Electric hookahs might be no safer than traditional charcoal-based ones
Waterpipe tobacco smoking, otherwise known as “hookah” or “shisha,” is becoming increasingly popular worldwide, especially among youth. Traditional hookahs burn charcoal as a heat source, but recently, electrical heating elements (EHEs) have been introduced to the market. Reinforced by product advertising and package labeling, many hookah smokers believe that EHEs are less harmful than charcoal. Now, researchers report in ACS’ Chemical Research in Toxicology that although EHEs reduce some toxicants, they increase others.
In traditional hookahs, smokers burn charcoal on top of a tobacco preparation known as ma’ssel, a mixture of tobacco, glycerin, water and flavorings. The resulting smoke bubbles through water at the bottom of the pipe before being inhaled through a tube by the smoker. Previous studies have shown that charcoal contributes most of the harmful polycyclic aromatic hydrocarbons (PAHs) and carbon monoxide found in hookah smoke. Therefore, manufacturers have developed EHEs for hookahs, in some cases advertising them as “toxicant-free” or “carbon monoxide-free.” Alan Shihadeh and colleagues at the American University of Beirut wanted to investigate these claims by comparing the emissions of several major toxicants from waterpipes using EHEs or charcoal.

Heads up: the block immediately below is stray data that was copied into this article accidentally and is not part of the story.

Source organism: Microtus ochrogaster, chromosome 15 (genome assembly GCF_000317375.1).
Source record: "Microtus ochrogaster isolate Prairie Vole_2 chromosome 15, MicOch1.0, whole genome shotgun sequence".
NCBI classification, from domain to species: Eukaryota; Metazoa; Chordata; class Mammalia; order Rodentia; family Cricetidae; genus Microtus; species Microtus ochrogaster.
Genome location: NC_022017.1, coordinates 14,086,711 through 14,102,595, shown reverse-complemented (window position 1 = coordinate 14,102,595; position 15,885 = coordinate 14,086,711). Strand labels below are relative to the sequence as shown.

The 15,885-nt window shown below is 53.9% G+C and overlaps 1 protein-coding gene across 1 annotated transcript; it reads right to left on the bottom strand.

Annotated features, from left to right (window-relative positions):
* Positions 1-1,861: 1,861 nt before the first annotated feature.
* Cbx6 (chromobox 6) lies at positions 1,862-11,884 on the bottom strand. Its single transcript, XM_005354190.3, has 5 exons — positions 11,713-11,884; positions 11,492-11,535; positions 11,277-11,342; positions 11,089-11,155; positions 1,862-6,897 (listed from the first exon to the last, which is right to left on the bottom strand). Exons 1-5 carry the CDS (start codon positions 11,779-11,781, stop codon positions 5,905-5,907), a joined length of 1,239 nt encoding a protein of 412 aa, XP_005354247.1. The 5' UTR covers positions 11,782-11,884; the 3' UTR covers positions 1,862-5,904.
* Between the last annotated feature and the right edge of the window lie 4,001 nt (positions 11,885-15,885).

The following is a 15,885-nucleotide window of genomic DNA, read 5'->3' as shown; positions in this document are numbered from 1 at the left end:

With an automatic smoking machine, the researchers examined emissions from a hookah using charcoal or one of three commercially available EHEs as the heat source. They found that the EHEs reduced carbon monoxide and PAH emissions by 90% and 80%, respectively. However, emissions of acrolein, a highly reactive irritant thought to be responsible for nearly all non-cancer respiratory diseases in cigarette smokers, was several orders of magnitude higher with EHE use, compared with charcoal use. In addition, levels of some other volatile aldehydes were higher in EHE-produced smoke than in charcoal-produced smoke. Aerosolized particulate matter and nicotine yield were similar among the heating sources. These results suggest that marketing EHEs as safer than charcoal might be misleading, the researchers say.
The authors acknowledge funding from the U.S. Food and Drug Administration and the National Institutes of Health.
The abstract that accompanies this study is available here.
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